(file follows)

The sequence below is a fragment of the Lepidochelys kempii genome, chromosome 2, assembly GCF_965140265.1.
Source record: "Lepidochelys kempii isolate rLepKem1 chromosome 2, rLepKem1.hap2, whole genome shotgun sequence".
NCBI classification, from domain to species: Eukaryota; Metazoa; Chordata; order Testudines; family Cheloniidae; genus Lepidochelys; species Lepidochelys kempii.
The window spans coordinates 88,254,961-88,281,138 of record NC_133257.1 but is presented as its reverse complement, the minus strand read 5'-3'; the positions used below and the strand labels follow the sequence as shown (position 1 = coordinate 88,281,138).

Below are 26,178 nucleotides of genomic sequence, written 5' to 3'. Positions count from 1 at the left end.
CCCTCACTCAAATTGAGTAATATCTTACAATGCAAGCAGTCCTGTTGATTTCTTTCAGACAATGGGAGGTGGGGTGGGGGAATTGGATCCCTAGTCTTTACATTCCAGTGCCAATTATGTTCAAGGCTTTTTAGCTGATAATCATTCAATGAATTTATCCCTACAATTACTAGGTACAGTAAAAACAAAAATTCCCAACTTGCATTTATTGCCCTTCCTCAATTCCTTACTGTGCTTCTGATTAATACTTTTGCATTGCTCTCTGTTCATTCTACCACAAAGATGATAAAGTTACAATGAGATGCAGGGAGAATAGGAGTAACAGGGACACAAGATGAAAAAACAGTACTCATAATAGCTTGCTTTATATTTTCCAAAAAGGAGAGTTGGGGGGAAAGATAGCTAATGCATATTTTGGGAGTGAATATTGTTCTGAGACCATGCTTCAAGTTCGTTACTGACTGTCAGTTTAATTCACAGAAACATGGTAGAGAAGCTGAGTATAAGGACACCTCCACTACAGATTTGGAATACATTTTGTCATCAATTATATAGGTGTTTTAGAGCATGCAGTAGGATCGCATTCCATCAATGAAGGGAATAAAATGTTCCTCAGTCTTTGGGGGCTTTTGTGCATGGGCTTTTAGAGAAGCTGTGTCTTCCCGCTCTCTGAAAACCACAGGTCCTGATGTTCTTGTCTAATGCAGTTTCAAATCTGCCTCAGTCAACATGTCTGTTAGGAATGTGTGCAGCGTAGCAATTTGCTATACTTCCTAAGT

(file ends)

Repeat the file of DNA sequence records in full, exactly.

The sequence below is a fragment of the Lepidochelys kempii genome, chromosome 2, assembly GCF_965140265.1.
Source record: "Lepidochelys kempii isolate rLepKem1 chromosome 2, rLepKem1.hap2, whole genome shotgun sequence".
NCBI classification, from domain to species: Eukaryota; Metazoa; Chordata; order Testudines; family Cheloniidae; genus Lepidochelys; species Lepidochelys kempii.
The window spans coordinates 88,254,961-88,281,138 of record NC_133257.1 but is presented as its reverse complement, the minus strand read 5'-3'; the positions used below and the strand labels follow the sequence as shown (position 1 = coordinate 88,281,138).

Below are 26,178 nucleotides of genomic sequence, written 5' to 3'. Positions count from 1 at the left end.
CCCTCACTCAAATTGAGTAATATCTTACAATGCAAGCAGTCCTGTTGATTTCTTTCAGACAATGGGAGGTGGGGTGGGGGAATTGGATCCCTAGTCTTTACATTCCAGTGCCAATTATGTTCAAGGCTTTTTAGCTGATAATCATTCAATGAATTTATCCCTACAATTACTAGGTACAGTAAAAACAAAAATTCCCAACTTGCATTTATTGCCCTTCCTCAATTCCTTACTGTGCTTCTGATTAATACTTTTGCATTGCTCTCTGTTCATTCTACCACAAAGATGATAAAGTTACAATGAGATGCAGGGAGAATAGGAGTAACAGGGACACAAGATGAAAAAACAGTACTCATAATAGCTTGCTTTATATTTTCCAAAAAGGAGAGTTGGGGGGAAAGATAGCTAATGCATATTTTGGGAGTGAATATTGTTCTGAGACCATGCTTCAAGTTCGTTACTGACTGTCAGTTTAATTCACAGAAACATGGTAGAGAAGCTGAGTATAAGGACACCTCCACTACAGATTTGGAATACATTTTGTCATCAATTATATAGGTGTTTTAGAGCATGCAGTAGGATCGCATTCCATCAATGAAGGGAATAAAATGTTCCTCAGTCTTTGGGGGCTTTTGTGCATGGGCTTTTAGAGAAGCTGTGTCTTCCCGCTCTCTGAAAACCACAGGTCCTGATGTTCTTGTCTAATGCAGTTTCAAATCTGCCTCAGTCAACATGTCTGTTAGGAATGTGTGCAGCGTAGCAATTTGCTATACTTCCTAAGT